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Open Access Clinical Use of Fructosamine in Islet Transplantation

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Many islet transplant recipients have medical conditions that could interfere with the accuracy of HbA1c measurements (e.g., anemia/dapsone use). Fructosamine is less prone to have clinical interferences and reflects glucose control in a shorter period of time than HbA1c. This study aimed to validate fructosamine use in islet transplant subjects and to evaluate its effectiveness as a predictor for islet graft dysfunction. Thirty-three islet transplant recipients who had concomitant fructosamine and HbA1c data available were retrospectively analyzed. HbA1c, fructosamine, mean capillary blood glucose, and islet graft function (fasting C-peptide/glucose ratio) were assessed. There was a significant and positive association between fructosamine and HbA1c (p < 0.0001). Both variables were also positively associated with mean overall and fasting capillary glucose. Neither fructosamine nor HbA1c was shown by ROC analysis to significantly discriminate between periods with and without subsequent graft dysfunction. HbA1c >6% was predictive of this outcome 1 month in advance (OR 2.95, p = 0.003). However, although significantly associated with graft dysfunction, use of this cutoff as a predictor of dysfunction has poor sensitivity (50%) and specificity (77.6%). Fructosamine above the normal range (>270 mol/L Quest Diagnostics) was also predictive of ensuing dysfunction (OR 2.47, p = 0.03); however, it had similarly poor sensitivity (62%) and specificity (64%). Fructosamine can be used as an alternative to HbA1c for glycemic assessment in islet transplant recipients in situations with HbA1c assay interference. Neither HbA1c nor fructosamine are good predictors of islet graft dysfunction.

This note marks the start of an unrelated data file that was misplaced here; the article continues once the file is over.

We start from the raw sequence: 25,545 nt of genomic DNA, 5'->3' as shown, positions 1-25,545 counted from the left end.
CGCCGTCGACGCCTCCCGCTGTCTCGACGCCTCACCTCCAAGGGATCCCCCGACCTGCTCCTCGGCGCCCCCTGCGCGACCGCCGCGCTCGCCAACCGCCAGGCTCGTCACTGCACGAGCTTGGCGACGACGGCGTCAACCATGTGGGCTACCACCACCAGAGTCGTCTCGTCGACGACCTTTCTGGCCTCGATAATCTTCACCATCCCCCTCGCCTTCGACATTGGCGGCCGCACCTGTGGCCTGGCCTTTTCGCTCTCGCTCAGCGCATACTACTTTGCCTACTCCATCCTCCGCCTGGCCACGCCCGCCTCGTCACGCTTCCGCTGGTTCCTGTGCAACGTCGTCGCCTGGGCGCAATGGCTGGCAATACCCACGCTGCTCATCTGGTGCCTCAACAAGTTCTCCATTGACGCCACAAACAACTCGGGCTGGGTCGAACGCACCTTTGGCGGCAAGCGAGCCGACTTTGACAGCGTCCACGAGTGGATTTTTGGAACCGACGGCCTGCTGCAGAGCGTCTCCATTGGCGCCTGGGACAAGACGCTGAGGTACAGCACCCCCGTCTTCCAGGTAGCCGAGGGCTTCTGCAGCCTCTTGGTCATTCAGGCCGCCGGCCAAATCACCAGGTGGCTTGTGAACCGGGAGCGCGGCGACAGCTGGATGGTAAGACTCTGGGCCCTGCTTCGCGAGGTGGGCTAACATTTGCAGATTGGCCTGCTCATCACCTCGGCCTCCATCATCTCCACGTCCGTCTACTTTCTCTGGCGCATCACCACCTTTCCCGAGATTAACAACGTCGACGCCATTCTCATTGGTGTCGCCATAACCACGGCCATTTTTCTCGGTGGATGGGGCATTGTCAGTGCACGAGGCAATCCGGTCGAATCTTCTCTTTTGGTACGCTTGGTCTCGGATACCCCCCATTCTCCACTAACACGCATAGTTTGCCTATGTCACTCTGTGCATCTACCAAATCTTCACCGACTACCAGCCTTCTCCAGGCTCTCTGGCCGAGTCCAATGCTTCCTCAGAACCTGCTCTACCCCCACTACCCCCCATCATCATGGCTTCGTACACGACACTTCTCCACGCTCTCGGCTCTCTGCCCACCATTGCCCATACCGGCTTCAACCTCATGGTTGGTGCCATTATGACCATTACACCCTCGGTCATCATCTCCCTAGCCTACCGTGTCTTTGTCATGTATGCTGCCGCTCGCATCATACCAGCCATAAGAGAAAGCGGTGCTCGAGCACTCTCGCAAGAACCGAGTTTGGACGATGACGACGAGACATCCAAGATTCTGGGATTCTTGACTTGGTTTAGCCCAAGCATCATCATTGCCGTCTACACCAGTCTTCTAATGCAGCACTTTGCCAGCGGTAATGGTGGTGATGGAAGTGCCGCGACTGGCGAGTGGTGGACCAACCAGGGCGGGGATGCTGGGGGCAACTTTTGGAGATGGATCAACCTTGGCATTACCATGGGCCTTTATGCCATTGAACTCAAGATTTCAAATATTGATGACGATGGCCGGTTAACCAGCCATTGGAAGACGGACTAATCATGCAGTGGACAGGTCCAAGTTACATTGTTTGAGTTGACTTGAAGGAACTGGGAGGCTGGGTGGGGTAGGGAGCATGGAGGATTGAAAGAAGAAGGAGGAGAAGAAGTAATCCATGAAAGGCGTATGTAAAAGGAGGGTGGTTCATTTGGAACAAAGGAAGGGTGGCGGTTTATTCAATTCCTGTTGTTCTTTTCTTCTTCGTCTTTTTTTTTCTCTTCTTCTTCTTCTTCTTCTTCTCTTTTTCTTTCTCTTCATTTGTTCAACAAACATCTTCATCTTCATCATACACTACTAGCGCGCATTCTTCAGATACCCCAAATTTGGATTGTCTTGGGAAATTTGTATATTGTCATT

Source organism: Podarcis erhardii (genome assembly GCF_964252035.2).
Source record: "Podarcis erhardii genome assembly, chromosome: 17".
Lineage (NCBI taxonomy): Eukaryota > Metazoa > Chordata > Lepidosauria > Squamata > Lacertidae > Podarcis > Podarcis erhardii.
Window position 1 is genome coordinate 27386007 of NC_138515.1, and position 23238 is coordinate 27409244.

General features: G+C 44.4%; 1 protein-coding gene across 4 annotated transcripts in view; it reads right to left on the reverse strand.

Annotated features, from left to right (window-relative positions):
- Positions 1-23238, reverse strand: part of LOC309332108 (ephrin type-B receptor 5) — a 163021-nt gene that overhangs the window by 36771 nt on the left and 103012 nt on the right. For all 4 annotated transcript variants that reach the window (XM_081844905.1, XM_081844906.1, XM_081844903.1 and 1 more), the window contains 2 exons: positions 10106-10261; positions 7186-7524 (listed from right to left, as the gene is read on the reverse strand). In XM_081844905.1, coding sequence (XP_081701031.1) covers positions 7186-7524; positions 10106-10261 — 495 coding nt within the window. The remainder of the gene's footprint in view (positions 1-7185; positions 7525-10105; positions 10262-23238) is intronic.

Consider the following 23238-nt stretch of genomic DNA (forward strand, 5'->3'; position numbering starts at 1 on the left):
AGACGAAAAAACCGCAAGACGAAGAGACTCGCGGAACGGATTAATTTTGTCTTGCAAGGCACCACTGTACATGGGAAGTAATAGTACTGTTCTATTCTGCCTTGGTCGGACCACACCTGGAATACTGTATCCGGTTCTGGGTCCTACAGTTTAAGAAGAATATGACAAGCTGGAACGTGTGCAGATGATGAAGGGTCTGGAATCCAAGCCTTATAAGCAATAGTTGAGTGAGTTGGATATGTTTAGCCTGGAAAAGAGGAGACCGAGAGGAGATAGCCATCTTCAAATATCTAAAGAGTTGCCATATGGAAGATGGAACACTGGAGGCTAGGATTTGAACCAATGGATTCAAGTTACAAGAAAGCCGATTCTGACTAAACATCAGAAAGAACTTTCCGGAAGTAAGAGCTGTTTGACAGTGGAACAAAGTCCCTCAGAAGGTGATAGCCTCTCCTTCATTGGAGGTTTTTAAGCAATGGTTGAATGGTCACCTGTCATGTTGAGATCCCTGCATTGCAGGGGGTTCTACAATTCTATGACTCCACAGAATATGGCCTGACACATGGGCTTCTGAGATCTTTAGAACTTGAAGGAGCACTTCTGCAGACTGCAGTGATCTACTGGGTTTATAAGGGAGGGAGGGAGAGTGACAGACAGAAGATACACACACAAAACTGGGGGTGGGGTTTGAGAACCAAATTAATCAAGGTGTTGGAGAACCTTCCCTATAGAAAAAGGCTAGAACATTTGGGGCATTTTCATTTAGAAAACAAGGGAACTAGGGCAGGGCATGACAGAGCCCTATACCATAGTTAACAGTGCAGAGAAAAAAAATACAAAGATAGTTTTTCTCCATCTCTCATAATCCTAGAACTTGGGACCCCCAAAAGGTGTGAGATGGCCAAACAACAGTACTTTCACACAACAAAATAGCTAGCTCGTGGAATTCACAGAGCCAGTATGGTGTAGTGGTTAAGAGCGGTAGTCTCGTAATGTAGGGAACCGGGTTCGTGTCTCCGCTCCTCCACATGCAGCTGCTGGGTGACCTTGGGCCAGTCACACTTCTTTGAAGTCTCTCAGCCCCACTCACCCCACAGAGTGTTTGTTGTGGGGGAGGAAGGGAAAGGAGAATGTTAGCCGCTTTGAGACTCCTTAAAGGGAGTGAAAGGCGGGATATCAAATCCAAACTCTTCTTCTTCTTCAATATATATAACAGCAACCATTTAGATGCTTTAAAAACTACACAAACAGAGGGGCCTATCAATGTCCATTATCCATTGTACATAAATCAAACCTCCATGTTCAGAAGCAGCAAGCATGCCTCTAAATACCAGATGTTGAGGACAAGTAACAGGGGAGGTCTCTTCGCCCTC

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Keywords: Diabetes; Fructosamine; Graft dysfunction; HbA1C; Islet transplantation

Document Type: Research Article

Affiliations: Diabetes Research Institute, University of Miami, Miami, FL, USA; Department of Medicine, Thammasat University, Pratumthani, Thailand

Publication date: 2009-04-01

More about this publication?
  • Cell Transplantation publishes original, peer-reviewed research and review articles on the subject of cell transplantation and its application to human diseases. To ensure high-quality contributions from all areas of transplantation, separate section editors and editorial boards have been established. Articles deal with a wide range of topics including physiological, medical, preclinical, tissue engineering, and device-oriented aspects of transplantation of nervous system, endocrine, growth factor-secreting, bone marrow, epithelial, endothelial, and genetically engineered cells, among others. Basic clinical studies and immunological research papers are also featured. To provide complete coverage of this revolutionary field, Cell Transplantation will report on relevant technological advances, and ethical and regulatory considerations of cell transplants. Cell Transplantation is now an Open Access journal starting with volume 18 in 2009, and therefore there will be an inexpensive publication charge, which is dependent on the number of pages, in addition to the charge for color figures. This will allow work to be disseminated to a wider audience and also entitle the corresponding author to a free PDF, as well as prepublication of an unedited version of the manuscript.

    Cell Transplantation is now being published by SAGE. Please visit their website for the most recent issues.

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